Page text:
Where Are They Now? - Rediscovering Over 100 Football Stars of the 70s and 80s by Matt Allen
|Where Are They Now? - Rediscovering Over 100 Football Stars of the 70s and 80s by Matt Allen|
|Reviewer: John Lloyd|
|Summary: A very compelling little gift book for the armchair footie buff.|
|Buy? Yes||Borrow? Yes|
|Pages: 256||Date: September 2007|
This looks like some people's worst idea of a book, ever. Trivia, nostalgia, football, and lists - does it get more masculine? There's not a female in sight, either, as we get 101 portraits of footballers from times past, and most importantly, a summary of their career since hanging up the boots in the professional game.
The format is simple - a full page pic, and a full page of info for everyone involved, with brief resume, footballing history, and the pertinent history since. We get recognisable legends, history makers in their club or in the league entire, or people who flashed in the pan for a moment then disappeared through poor decisions, poor management, or poor tackling.
But it's the closing details for every man Jack (Steve, Neil, Imre...) that make the heart of the book. It's a question of 'who'd have thought!', as we meet not just commentators, non-league managers, or footballer union reps, but hoteliers, recruiters for seasonal farm workers, Bermudan prison guards, newsagents...
Reading them all they seem comprehensively random, but patterns do emerge. Viv Anderson gets recognised by London cabbies - but then Micky Hazard IS one. Two fell in love with the outdoors, all-weathers aspects of our national sport enough to be postmen - a third has already left that career. Autobiographies aside (and part of the point of this book is to herald those players from the times before everyone had a book ghosted of their life by the time they were 20) two have had books with their names on - although this is not *that* Danny Wallace, and Luther Blissett didn't have any say in the matter, when Italian anarcho-syndicalists picked his name for their pseudonym.
To the book's detriment are a few instances of where more checks were needed - dates at the top of the page don't tally with those at the foot; I don't know why Brian Moore gets a shoe-in; and there seems no order whatsoever. Also, how can you you have Chris Waddle without Hoddle, and either way not mention their sideline in the pop charts?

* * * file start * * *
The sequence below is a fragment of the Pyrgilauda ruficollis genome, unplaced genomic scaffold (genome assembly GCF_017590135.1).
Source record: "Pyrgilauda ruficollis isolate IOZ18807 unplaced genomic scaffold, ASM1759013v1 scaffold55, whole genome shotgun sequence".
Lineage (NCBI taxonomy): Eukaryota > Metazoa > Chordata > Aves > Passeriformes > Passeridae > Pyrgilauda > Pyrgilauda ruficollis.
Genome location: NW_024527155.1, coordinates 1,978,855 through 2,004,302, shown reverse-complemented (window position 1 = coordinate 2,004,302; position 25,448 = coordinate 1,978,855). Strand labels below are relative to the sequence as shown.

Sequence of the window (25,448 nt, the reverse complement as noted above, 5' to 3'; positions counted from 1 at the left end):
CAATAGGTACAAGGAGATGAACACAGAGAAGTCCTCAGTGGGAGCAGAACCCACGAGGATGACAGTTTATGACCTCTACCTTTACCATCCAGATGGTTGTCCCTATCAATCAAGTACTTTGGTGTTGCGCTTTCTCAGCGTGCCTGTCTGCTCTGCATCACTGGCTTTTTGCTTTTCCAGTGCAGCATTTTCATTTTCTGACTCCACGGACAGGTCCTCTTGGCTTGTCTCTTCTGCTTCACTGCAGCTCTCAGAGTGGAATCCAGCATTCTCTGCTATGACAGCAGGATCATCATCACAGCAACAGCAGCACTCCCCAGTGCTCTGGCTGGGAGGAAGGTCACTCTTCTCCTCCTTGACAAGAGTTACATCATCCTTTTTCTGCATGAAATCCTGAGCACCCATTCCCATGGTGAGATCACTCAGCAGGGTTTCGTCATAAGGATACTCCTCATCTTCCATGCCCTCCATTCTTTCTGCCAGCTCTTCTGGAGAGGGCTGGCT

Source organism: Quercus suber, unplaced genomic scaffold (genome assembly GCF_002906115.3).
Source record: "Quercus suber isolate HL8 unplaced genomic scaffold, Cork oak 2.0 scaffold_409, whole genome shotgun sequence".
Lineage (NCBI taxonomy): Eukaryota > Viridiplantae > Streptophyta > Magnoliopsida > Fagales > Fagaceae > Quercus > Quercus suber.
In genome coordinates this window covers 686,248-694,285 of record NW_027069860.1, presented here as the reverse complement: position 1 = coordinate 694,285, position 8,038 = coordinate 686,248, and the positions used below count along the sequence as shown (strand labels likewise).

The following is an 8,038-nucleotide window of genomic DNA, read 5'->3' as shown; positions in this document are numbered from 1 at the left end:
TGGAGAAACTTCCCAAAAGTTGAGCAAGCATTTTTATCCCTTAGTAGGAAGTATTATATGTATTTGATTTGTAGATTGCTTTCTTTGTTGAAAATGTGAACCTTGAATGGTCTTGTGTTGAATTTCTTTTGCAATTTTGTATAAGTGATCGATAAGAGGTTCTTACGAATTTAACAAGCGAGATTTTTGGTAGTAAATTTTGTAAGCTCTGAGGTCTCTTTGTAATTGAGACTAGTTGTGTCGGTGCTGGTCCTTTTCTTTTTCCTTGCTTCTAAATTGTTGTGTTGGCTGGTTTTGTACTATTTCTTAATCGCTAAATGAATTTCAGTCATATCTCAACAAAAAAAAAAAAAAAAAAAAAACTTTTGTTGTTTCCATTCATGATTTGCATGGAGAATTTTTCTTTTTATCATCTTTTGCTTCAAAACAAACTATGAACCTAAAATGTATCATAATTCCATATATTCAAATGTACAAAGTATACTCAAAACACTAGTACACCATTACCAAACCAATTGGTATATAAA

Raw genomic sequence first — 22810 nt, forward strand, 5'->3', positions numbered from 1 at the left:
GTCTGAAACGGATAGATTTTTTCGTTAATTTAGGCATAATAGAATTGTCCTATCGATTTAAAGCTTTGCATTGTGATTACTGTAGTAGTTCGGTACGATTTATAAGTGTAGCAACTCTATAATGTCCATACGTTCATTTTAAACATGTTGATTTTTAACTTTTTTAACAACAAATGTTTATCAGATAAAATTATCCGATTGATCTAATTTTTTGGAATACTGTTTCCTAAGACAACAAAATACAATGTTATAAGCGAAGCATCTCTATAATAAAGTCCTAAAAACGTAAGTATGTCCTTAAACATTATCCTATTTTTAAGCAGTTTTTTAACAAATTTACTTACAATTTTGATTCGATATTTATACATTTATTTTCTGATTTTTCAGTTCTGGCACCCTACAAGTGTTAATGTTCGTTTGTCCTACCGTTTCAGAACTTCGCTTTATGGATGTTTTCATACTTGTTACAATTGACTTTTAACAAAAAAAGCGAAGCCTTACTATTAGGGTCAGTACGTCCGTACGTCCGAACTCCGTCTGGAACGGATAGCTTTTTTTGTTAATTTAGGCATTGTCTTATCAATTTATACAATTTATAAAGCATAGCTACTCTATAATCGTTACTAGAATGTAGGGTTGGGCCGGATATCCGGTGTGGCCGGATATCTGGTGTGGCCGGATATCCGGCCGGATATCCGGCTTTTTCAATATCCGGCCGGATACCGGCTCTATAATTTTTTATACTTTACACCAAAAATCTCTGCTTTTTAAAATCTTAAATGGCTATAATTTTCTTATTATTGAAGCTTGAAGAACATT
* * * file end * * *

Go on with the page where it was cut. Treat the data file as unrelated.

But there's a lot that is not mentioned, and the book is only the better for it. We hardly see word of a red card, or violence on the terraces, or abject failure. This is a summary of success, and as such is one of the happiest, most positive football books to choose from. Yes there are a couple of prisoners in these pages, but everyone seems happy with much of their lot, whether in property or in hairdressing.
This was new for the start of the 2007 football season, but never read to me as being out of date, so I think it should be snapped up before it does gain the inaccuracy of old age. I had a great time harking back to my youth - there are players here we'll never see the likes of again, more's the pity - Bruce Grobbelaar just one. It felt like suddenly finding the Rubik's Cube very easy - having a flashback with added hindsight to my youth as a footie fan.
We at the Bookbag recommend it heartily. A further trivia book that widens the playing field to other sports is Sport: Almost Everything You Ever Wanted To Know by Tim Harris.
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